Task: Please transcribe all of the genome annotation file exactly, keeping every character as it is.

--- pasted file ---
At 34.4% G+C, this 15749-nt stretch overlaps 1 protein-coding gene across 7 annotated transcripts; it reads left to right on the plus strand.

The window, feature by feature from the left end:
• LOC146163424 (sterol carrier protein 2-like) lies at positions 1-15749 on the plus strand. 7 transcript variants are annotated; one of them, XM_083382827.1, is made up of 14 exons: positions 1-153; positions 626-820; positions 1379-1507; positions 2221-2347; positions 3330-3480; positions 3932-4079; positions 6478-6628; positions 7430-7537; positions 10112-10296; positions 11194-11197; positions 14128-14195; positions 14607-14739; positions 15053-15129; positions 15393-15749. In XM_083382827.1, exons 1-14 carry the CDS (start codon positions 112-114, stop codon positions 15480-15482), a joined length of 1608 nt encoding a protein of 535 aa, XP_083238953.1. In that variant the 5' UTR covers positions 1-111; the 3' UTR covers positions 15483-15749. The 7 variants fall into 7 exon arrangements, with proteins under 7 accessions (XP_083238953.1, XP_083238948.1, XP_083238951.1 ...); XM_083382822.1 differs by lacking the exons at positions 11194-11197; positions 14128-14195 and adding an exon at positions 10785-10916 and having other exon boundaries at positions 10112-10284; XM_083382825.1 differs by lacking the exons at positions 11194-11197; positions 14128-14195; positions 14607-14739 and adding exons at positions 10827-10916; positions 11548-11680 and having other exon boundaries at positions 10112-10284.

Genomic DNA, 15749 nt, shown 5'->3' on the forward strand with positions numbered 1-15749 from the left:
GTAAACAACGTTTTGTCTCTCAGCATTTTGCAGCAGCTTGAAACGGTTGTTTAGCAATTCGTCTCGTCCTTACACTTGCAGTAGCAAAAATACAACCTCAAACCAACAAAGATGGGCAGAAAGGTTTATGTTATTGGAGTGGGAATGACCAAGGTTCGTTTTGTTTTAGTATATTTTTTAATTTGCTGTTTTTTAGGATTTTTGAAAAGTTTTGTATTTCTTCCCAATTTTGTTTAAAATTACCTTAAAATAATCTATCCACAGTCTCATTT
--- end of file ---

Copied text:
At 34.4% G+C, this 15749-nt stretch overlaps 1 protein-coding gene across 7 annotated transcripts; it reads left to right on the plus strand.

The window, feature by feature from the left end:
• LOC146163424 (sterol carrier protein 2-like) lies at positions 1-15749 on the plus strand. 7 transcript variants are annotated; one of them, XM_083382827.1, is made up of 14 exons: positions 1-153; positions 626-820; positions 1379-1507; positions 2221-2347; positions 3330-3480; positions 3932-4079; positions 6478-6628; positions 7430-7537; positions 10112-10296; positions 11194-11197; positions 14128-14195; positions 14607-14739; positions 15053-15129; positions 15393-15749. In XM_083382827.1, exons 1-14 carry the CDS (start codon positions 112-114, stop codon positions 15480-15482), a joined length of 1608 nt encoding a protein of 535 aa, XP_083238953.1. In that variant the 5' UTR covers positions 1-111; the 3' UTR covers positions 15483-15749. The 7 variants fall into 7 exon arrangements, with proteins under 7 accessions (XP_083238953.1, XP_083238948.1, XP_083238951.1 ...); XM_083382822.1 differs by lacking the exons at positions 11194-11197; positions 14128-14195 and adding an exon at positions 10785-10916 and having other exon boundaries at positions 10112-10284; XM_083382825.1 differs by lacking the exons at positions 11194-11197; positions 14128-14195; positions 14607-14739 and adding exons at positions 10827-10916; positions 11548-11680 and having other exon boundaries at positions 10112-10284.

Genomic DNA, 15749 nt, shown 5'->3' on the forward strand with positions numbered 1-15749 from the left:
GTAAACAACGTTTTGTCTCTCAGCATTTTGCAGCAGCTTGAAACGGTTGTTTAGCAATTCGTCTCGTCCTTACACTTGCAGTAGCAAAAATACAACCTCAAACCAACAAAGATGGGCAGAAAGGTTTATGTTATTGGAGTGGGAATGACCAAGGTTCGTTTTGTTTTAGTATATTTTTTAATTTGCTGTTTTTTAGGATTTTTGAAAAGTTTTGTATTTCTTCCCAATTTTGTTTAAAATTACCTTAAAATAATCTATCCACAGTCTCATTT